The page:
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  1. #11
    artonpaper's Avatar
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    I worked my way through grad school (Pre digital) printing for a high volume custom lab in NYC. I had five enlargers in my darkroom and depending on work load I would set up at least three, and often all five. I was able to print scores and even hundreds of hand made prints a day. They used to say the expected rate for a good technician was ten negs an hour. Multiple enlargers and a good printing strategy will save lots of time. And, believe me, these were quality prints, with dodging and burning. (I didn't have to do the washing and drying.)

  2. #12
    Bob Carnie's Avatar
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    Sound like my history of working in Labs, the key is planning your day, and putting similar negs /sizes on specific enlargers and this training will negate the note taking , as you get really good at looking at the easel , watching the print emerge and knowing when you have made a good print.

    Quote Originally Posted by artonpaper View Post
    I worked my way through grad school (Pre digital) printing for a high volume custom lab in NYC. I had five enlargers in my darkroom and depending on work load I would set up at least three, and often all five. I was able to print scores and even hundreds of hand made prints a day. They used to say the expected rate for a good technician was ten negs an hour. Multiple enlargers and a good printing strategy will save lots of time. And, believe me, these were quality prints, with dodging and burning. (I didn't have to do the washing and drying.)

  3. #13
    matti's Avatar
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    Thank you all. I can really see the time savings now. And as time is my limit I will try to set up all three. Maybe one for medium format, one for 4x5 and one for contacts. No lens switching and working on two negs at a time sounds like I might get more fun.
    /matti

  4. #14
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    Quote Originally Posted by matti View Post
    But for now I am contemplating to actually keep all my three Durst enlargers there. One 6x6, one 4x5 and one 5x7. All diffusion light source with color heads. Would there be any real benefit? Or should I at least get rid of the 6x6?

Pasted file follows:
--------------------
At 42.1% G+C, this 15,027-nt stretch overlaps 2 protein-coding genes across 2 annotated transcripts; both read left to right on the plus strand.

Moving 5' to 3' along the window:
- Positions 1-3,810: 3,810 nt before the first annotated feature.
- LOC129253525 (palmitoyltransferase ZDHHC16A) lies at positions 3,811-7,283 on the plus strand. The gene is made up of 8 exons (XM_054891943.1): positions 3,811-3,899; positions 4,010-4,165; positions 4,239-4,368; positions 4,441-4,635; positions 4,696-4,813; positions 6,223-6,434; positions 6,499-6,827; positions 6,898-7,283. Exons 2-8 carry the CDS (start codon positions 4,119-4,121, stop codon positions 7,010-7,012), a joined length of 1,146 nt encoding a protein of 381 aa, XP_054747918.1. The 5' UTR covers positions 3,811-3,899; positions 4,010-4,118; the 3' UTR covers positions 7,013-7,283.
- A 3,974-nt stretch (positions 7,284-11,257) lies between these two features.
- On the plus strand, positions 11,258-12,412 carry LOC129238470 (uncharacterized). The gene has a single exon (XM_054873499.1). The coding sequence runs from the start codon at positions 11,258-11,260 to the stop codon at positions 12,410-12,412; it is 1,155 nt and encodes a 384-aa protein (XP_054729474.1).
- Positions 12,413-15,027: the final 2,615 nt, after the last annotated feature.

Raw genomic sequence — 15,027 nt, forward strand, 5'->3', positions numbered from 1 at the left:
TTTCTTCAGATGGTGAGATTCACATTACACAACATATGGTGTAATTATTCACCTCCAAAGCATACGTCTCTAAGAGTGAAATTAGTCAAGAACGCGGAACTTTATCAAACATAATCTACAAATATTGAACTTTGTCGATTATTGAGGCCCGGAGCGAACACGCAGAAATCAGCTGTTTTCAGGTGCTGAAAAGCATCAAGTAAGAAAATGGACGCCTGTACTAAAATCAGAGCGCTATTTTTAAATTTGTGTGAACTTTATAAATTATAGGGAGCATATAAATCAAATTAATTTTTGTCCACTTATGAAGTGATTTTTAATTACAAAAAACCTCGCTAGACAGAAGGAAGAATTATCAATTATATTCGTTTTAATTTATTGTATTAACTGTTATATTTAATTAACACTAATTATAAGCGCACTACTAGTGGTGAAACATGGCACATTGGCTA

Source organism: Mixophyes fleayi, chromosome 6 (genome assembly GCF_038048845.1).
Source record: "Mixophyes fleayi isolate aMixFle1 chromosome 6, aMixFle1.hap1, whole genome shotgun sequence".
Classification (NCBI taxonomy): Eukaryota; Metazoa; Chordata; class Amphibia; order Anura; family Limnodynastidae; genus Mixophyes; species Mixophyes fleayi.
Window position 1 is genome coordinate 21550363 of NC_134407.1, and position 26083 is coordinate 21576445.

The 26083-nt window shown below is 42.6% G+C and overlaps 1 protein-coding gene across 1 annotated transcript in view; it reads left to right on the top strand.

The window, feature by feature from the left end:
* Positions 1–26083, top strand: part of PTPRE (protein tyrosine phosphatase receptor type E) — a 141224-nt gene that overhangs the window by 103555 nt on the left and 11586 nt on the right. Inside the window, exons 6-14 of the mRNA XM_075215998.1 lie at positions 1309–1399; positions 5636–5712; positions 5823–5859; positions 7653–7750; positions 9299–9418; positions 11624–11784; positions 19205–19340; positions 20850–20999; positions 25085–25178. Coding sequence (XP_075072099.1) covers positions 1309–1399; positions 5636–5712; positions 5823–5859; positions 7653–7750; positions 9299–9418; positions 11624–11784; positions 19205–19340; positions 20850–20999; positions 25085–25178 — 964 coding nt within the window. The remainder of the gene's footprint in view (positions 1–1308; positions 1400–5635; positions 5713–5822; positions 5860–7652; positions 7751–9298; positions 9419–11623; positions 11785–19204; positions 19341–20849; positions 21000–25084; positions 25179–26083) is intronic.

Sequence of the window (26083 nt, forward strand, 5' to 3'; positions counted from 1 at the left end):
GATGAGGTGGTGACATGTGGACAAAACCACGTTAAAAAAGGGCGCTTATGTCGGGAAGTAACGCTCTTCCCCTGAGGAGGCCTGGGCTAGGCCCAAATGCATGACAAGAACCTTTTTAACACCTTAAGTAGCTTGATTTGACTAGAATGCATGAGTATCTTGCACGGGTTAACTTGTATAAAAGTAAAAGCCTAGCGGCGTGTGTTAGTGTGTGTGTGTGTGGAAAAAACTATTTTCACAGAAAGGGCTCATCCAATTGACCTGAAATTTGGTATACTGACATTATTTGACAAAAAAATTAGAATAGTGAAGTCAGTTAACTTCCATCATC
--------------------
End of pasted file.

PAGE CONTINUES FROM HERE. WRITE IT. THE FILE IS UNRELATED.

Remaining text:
/matti
    You may consider changing the 5 X 4 for a de Vere. They are the Rolls-Royce of enlargers.

    “The contemplation of things as they are, without error or confusion, without substitution or imposture, is in itself a nobler thing than a whole harvest of invention”

    Francis Bacon

  5. #15
    matti's Avatar
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    Quote Originally Posted by cliveh View Post
    You may consider changing the 5 X 4 for a de Vere. They are the Rolls-Royce of enlargers.
    Then I'll have four!

  6. #16
    eddie's Avatar
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    Quote Originally Posted by cliveh View Post
    You may consider changing the 5 X 4 for a de Vere. They are the Rolls-Royce of enlargers.
    Dursts aren't Yugos. They're fine machines.

  7. #17
    Jerevan's Avatar
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    Quote Originally Posted by eddie View Post
    Dursts aren't Yugos. They're fine machines.
    When you get them aligned they are fine enough, but otherwise... hell on wheels to continue the car analogue.
    “Do your work, then step back. The only path to serenity.” - Lao Tzu

  8. #18

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    Ha! I'd call the Durst the best - but then I built one better! (not for sale).

  9. #19

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    I really have enough space for two enlargers in my darkroom and I already have two. But I only use one because it's my favorite.... but enlargers keep following me home! I have a third sitting in my living room now.....
    Develop, stop, fix.... wait.... where's my film?

  10. #20
    MattKing's Avatar
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    I would only consider "deleting" the 4 x 5 enlarger if:

    a) you have all the necessary parts to enlarge everything between 6 x 6 and 5 x 7 using the 5 x 7 enlarger, and
    b) removing one enlarger would free up space, and you could use that space.

    6 x 6 enlargers are usually more convenient for 35mm and smaller formats than 4 x 5 and 5 x 7 enlargers, so I wouldn't get rid of the 6 x 6 enlarger.

    And the 5 x 7 enlarger is the only one big enough for 5 x 7 or panoramic formats like 6 x 17.
    Matt

    “Photography is a complex and fluid medium, and its many factors are not applied in simple sequence. Rather, the process may be likened to the art of the juggler in keeping many balls in the air at one time!”

    Ansel Adams, from the introduction to The Negative - The New Ansel Adams Photography Series / Book 2

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